This page believes that Clifford algebras, and their rules, were discovered and not invented. If you don’t believe this try this page.

There are many square roots of −1 called γ_{0}, γ_{1}... .
Of course this is already seen in the quaternions: for any real θ,

(**i** cos(θ)+ **j** sin(θ))^{2} = −1.
The γs that Clifford discovered also have

if i≠j then γ_{i}γ_{j} = −γ_{j}γ_{i}.

Products of these roots can always be rearranged so that none of the roots appears more than once but possibly with a “−” in front.
Thus if you consider only those roots γ_{0} thru γ_{n−1} then there are 2^{n} products of n these roots, if we ignore minus signs, one product for each subset of the n roots.
These products also include 1, which corresponds to the null set.
These 2^{n} products span a 2^{n}-D vector space over the reals called Cl(n) or the nth **Clifford algebra** members of which are called **Clifford numbers** or **CN**s here.
The sub-space spanned by the n roots alone is very important and is called V(n) and Cl(n) is said to be generated by V(n) because you can get anything in Cl(n) starting from V(n) by multiplies and adds.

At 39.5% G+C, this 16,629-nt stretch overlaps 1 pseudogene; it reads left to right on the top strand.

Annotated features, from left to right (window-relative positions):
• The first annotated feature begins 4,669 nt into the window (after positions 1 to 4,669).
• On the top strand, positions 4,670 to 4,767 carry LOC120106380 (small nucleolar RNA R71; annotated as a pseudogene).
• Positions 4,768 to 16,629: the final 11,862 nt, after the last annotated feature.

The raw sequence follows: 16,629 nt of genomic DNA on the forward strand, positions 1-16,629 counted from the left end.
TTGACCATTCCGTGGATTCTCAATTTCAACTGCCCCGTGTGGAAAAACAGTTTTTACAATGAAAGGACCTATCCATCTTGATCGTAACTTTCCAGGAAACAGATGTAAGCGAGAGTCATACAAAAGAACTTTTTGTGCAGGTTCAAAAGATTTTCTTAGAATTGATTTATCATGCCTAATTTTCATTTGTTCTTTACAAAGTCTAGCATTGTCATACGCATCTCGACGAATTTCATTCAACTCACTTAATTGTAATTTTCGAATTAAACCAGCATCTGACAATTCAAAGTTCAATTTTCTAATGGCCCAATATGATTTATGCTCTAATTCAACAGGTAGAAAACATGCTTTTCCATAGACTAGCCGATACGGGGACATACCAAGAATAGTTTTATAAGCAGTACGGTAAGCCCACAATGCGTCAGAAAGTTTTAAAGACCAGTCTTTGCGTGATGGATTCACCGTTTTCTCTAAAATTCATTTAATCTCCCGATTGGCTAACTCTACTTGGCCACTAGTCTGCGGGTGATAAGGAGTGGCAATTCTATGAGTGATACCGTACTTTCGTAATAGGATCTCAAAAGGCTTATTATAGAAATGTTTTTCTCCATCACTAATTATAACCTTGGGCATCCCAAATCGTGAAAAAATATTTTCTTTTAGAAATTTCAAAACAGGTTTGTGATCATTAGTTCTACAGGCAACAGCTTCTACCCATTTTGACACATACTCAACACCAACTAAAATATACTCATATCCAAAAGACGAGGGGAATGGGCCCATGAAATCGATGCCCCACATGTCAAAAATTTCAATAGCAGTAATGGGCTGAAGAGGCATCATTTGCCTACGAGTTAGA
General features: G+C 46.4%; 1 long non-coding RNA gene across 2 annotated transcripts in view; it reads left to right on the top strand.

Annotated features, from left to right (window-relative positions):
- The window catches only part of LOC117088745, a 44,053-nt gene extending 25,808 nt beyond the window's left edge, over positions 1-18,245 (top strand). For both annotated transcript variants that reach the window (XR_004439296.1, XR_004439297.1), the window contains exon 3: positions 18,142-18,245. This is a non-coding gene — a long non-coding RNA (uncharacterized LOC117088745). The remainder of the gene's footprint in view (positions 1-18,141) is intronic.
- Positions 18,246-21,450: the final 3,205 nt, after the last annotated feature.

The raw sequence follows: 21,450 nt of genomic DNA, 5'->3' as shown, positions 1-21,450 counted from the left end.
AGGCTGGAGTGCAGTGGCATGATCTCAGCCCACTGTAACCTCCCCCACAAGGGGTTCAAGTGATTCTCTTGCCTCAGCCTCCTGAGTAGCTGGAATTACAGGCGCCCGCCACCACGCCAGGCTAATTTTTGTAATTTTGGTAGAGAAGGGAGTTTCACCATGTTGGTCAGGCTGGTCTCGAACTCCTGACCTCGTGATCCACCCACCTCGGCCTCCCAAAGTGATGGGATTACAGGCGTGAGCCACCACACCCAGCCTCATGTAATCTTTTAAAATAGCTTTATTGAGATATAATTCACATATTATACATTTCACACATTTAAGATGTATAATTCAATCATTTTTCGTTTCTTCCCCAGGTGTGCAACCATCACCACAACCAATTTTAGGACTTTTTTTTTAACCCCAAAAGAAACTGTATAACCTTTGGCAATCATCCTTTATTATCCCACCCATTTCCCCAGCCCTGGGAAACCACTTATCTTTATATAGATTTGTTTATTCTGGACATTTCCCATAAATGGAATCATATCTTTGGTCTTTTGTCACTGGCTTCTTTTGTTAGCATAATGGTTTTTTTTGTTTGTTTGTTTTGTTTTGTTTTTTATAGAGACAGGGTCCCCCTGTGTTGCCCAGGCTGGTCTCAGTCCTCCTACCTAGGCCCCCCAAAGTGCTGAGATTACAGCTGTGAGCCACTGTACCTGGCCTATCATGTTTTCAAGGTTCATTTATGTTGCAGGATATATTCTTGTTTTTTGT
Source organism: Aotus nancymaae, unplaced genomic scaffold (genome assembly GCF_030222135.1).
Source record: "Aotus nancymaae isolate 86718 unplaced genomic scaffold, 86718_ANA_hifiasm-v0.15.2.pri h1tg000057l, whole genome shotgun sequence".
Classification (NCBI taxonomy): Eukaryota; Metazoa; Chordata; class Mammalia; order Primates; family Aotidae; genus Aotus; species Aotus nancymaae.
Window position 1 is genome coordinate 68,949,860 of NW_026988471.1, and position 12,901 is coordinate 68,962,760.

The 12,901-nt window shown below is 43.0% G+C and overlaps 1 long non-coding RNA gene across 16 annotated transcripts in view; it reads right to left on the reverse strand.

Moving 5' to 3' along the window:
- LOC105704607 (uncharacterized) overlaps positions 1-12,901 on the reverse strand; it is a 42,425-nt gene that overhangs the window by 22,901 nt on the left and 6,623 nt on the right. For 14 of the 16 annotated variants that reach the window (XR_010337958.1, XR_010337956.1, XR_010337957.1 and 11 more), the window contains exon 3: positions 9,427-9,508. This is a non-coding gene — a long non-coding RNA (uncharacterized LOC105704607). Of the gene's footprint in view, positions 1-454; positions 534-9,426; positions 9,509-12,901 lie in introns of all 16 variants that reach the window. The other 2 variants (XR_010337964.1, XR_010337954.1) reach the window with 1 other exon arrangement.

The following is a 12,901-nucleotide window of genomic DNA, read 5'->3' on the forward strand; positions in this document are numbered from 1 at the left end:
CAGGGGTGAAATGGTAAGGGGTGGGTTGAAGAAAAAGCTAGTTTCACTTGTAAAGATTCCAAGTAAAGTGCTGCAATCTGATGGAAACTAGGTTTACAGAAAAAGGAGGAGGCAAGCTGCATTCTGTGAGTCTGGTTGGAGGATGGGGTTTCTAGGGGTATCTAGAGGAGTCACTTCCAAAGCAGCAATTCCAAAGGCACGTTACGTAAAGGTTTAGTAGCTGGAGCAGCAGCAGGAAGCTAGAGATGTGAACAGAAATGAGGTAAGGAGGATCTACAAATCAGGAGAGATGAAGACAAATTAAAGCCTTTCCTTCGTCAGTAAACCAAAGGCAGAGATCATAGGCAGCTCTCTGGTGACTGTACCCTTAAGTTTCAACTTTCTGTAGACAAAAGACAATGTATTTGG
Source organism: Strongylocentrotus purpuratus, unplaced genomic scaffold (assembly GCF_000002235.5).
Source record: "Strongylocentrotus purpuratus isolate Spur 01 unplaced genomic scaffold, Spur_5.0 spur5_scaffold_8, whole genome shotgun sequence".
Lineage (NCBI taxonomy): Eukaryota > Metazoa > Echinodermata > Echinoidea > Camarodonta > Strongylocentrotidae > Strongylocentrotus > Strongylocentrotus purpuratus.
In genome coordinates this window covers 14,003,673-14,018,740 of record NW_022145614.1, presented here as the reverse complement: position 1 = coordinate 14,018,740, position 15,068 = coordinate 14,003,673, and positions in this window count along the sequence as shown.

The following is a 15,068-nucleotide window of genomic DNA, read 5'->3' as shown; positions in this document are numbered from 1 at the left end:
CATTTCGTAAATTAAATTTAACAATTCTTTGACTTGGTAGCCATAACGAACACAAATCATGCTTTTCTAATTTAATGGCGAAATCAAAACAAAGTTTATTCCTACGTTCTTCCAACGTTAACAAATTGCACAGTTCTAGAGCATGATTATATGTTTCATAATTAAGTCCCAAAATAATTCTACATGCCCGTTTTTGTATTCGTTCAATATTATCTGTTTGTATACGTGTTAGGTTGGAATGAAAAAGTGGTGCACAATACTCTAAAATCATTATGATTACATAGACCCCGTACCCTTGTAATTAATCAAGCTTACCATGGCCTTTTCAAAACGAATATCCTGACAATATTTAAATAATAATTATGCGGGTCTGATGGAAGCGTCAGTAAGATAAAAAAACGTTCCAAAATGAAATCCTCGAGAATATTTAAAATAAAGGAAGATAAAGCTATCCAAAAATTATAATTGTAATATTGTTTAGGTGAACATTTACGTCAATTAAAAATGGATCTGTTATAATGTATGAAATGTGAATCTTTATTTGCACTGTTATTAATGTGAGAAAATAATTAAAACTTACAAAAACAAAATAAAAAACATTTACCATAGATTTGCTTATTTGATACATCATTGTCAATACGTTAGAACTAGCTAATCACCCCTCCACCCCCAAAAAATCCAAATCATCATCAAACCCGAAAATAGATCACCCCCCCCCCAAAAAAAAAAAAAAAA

Note that 1 is a vector in Cl(n) but 1 is not in V(n).
All scalars, being a multiple of 1, are also in Cl(n).
When we multiply a scalar by a vector to get a vector it doesn’t matter whether we think of the scalar as a vector or not—we get the same answer.

Knowing how to multiply the basis elements together in a vector space allows one to compute the product of any two vectors if one adheres to the rules:

(a+b)c = ac+bc

a(b+c) = ab+ac.

Multiplying arbitrary pairs of Clifford numbers is possible since we know the products of pairs of basis elements of Cl(n).
This is a special case of associative algebra.
Speaking of rules you might have noticed that like quaternions, most Clifford numbers don’t commute, but they do associate:

a(bc) = (ab)c.

Speaking of quaternions they can be found here too under the following alias:

i = γ_{0}γ_{1}

j = γ_{1}γ_{2}

k = γ_{2}γ_{0}.

The even algebra of Cl(3) is thus like the quaternions.

The following triple is also isomorphic to the quaternions:

i = γ_{0}

j = γ_{1}

k = γ_{0}γ_{1}.

Cl(2) is thus like the quaternions.

The subspace spanned by 1 and some particular γ_{i} is isomorphic to the complex numbers.